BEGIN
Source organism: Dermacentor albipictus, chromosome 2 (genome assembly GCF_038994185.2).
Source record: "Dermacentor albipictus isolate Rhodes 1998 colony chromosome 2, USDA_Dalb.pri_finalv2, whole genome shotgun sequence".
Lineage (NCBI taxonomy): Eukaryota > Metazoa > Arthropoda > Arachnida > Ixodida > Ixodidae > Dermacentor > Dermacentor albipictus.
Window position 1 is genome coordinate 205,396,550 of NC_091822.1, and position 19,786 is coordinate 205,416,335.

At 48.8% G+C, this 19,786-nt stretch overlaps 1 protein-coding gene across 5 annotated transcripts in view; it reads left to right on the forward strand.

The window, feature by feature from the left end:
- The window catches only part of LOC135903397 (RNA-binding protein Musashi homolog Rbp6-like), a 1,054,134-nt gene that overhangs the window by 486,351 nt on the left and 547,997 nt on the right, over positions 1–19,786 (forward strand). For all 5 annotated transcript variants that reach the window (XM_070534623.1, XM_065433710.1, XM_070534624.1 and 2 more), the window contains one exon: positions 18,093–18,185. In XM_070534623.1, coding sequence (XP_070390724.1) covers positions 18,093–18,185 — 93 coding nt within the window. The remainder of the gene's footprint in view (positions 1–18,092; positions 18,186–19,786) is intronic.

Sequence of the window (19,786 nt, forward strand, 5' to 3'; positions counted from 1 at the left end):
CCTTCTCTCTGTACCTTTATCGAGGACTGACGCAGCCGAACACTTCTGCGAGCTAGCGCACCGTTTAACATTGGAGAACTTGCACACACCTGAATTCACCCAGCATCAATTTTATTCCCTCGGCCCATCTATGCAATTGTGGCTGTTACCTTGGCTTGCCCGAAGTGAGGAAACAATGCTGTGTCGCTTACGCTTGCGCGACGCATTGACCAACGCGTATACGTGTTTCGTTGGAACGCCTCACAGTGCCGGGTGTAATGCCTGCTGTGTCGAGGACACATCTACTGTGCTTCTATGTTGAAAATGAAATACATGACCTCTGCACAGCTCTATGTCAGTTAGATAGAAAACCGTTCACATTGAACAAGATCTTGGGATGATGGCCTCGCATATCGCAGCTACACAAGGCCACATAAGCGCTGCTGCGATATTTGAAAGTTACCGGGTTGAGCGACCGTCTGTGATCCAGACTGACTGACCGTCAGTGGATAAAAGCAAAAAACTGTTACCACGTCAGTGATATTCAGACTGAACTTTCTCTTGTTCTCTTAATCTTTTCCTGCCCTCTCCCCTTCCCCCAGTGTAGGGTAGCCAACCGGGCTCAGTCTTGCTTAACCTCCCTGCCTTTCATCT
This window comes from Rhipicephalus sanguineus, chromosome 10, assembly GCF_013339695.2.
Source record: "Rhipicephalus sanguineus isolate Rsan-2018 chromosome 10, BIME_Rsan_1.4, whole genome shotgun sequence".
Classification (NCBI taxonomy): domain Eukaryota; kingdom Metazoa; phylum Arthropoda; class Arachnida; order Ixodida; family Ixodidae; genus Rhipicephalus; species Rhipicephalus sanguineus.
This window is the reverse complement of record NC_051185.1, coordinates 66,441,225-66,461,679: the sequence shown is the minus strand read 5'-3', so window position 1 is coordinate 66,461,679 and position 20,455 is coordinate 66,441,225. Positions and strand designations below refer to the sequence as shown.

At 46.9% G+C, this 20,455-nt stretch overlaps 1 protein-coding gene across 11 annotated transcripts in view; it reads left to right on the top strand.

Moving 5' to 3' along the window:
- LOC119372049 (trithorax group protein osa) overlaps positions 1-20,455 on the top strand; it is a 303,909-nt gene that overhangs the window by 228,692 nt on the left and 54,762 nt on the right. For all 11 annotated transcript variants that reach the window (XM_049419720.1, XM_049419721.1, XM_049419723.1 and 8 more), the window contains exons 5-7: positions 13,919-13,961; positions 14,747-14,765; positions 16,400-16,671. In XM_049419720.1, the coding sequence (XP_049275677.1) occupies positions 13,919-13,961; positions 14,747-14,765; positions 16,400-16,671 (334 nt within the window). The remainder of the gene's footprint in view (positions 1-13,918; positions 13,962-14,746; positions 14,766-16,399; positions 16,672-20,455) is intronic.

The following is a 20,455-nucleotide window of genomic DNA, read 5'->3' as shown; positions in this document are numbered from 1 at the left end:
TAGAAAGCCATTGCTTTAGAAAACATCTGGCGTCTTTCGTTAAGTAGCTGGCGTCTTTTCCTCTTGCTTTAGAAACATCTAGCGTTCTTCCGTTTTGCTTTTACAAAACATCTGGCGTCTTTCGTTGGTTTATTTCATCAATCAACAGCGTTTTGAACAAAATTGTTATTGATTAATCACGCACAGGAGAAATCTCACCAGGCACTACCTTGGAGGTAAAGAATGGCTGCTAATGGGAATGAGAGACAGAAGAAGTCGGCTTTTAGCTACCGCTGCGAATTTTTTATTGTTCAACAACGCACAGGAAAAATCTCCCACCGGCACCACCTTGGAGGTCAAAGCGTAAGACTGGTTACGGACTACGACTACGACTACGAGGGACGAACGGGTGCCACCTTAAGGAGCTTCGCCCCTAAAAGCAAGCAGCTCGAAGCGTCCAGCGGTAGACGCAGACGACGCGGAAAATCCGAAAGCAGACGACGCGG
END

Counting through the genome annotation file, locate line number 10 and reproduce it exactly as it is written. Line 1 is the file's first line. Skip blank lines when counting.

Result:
This window comes from Rhipicephalus sanguineus, chromosome 10, assembly GCF_013339695.2.